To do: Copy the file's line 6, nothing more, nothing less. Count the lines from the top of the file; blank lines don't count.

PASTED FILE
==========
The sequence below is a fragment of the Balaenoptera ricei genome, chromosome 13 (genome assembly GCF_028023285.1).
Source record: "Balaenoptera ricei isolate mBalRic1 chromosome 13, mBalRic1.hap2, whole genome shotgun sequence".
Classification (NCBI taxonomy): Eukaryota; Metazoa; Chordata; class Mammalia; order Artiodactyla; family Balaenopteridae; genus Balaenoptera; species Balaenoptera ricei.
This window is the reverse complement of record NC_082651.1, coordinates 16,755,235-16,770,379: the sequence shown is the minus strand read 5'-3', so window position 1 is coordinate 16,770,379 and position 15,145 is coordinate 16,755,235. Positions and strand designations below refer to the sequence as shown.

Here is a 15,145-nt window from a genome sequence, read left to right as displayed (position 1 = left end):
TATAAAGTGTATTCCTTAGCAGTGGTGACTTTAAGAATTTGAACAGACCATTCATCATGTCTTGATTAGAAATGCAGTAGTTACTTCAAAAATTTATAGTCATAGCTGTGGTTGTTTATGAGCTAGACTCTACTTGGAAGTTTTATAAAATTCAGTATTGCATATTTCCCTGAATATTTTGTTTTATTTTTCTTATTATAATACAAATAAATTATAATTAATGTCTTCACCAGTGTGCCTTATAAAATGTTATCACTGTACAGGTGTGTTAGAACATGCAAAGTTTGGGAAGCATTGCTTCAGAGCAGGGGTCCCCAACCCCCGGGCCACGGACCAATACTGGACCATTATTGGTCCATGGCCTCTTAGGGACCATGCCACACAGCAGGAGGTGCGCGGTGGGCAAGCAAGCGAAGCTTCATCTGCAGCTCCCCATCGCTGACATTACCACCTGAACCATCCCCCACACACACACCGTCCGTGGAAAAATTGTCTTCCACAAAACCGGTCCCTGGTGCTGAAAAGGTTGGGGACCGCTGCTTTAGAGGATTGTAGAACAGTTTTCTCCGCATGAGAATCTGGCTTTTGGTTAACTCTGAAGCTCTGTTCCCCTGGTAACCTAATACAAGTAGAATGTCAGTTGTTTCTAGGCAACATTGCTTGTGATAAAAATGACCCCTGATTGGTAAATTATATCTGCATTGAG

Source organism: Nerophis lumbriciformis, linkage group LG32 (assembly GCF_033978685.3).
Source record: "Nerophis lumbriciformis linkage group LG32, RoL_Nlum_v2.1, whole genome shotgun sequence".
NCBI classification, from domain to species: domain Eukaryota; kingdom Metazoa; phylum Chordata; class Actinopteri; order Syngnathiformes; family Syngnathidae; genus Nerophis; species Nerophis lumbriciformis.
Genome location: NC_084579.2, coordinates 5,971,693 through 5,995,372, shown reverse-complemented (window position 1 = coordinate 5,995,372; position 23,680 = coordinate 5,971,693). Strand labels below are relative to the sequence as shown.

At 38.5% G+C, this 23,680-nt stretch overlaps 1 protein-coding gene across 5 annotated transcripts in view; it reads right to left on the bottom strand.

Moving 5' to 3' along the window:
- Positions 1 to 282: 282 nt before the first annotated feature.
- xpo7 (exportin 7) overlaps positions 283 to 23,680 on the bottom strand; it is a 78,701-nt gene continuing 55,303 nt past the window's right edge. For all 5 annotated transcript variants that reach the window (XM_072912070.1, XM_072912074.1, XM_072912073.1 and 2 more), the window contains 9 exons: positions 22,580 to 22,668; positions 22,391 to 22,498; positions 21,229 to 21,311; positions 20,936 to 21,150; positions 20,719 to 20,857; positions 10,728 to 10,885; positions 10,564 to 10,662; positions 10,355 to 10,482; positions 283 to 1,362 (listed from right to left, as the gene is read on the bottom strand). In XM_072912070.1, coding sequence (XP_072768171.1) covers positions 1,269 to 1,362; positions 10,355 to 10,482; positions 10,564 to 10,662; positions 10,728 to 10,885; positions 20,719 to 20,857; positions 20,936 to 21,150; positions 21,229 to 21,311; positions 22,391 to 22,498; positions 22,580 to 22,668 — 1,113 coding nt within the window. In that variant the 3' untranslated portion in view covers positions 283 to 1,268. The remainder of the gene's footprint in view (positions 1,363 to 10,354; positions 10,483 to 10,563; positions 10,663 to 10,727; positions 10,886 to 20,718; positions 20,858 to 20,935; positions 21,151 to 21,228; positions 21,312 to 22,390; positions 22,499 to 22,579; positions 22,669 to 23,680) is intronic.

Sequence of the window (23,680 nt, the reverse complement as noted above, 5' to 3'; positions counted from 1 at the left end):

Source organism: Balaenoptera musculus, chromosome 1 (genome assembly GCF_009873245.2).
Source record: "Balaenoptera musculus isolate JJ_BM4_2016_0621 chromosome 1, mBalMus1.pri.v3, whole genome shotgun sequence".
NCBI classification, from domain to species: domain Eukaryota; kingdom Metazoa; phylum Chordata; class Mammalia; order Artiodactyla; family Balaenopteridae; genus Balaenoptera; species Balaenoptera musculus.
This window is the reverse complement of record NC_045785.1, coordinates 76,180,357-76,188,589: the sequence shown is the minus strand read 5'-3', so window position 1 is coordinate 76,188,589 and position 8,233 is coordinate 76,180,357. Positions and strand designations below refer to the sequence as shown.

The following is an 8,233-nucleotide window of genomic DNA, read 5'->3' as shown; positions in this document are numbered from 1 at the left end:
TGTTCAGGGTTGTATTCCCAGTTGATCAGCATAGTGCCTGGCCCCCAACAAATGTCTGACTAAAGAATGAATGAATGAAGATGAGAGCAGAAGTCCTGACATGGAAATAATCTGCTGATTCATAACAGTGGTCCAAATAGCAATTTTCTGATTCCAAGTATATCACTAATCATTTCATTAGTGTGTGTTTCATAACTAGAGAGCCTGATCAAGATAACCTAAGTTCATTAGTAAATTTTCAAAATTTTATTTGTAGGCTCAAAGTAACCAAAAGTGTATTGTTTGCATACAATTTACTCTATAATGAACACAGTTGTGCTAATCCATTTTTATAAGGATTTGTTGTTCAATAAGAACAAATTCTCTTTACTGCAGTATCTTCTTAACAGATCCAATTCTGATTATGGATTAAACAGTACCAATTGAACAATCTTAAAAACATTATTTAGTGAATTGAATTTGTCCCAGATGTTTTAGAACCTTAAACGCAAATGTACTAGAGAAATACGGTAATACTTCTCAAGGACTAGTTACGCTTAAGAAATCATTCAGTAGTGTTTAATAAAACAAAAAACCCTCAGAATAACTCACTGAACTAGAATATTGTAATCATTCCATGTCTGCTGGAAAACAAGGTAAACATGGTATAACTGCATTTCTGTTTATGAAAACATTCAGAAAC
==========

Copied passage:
TATAAAGTGTATTCCTTAGCAGTGGTGACTTTAAGAATTTGAACAGACCATTCATCATGTCTTGATTAGAAATGCAGTAGTTACTTCAAAAATTTATAGTCATAGCTGTGGTTGTTTATGAGCTAGACTCTACTTGGAAGTTTTATAAAATTCAGTATTGCATATTTCCCTGAATATTTTGTTTTATTTTTCTTATTATAATACAAATAAATTATAATTAATGTCTTCACCAGTGTGCCTTATAAAATGTTATCACTGTACAGGTGTGTTAGAACATGCAAAGTTTGGGAAGCATTGCTTCAGAGCAGGGGTCCCCAACCCCCGGGCCACGGACCAATACTGGACCATTATTGGTCCATGGCCTCTTAGGGACCATGCCACACAGCAGGAGGTGCGCGGTGGGCAAGCAAGCGAAGCTTCATCTGCAGCTCCCCATCGCTGACATTACCACCTGAACCATCCCCCACACACACACCGTCCGTGGAAAAATTGTCTTCCACAAAACCGGTCCCTGGTGCTGAAAAGGTTGGGGACCGCTGCTTTAGAGGATTGTAGAACAGTTTTCTCCGCATGAGAATCTGGCTTTTGGTTAACTCTGAAGCTCTGTTCCCCTGGTAACCTAATACAAGTAGAATGTCAGTTGTTTCTAGGCAACATTGCTTGTGATAAAAATGACCCCTGATTGGTAAATTATATCTGCATTGAG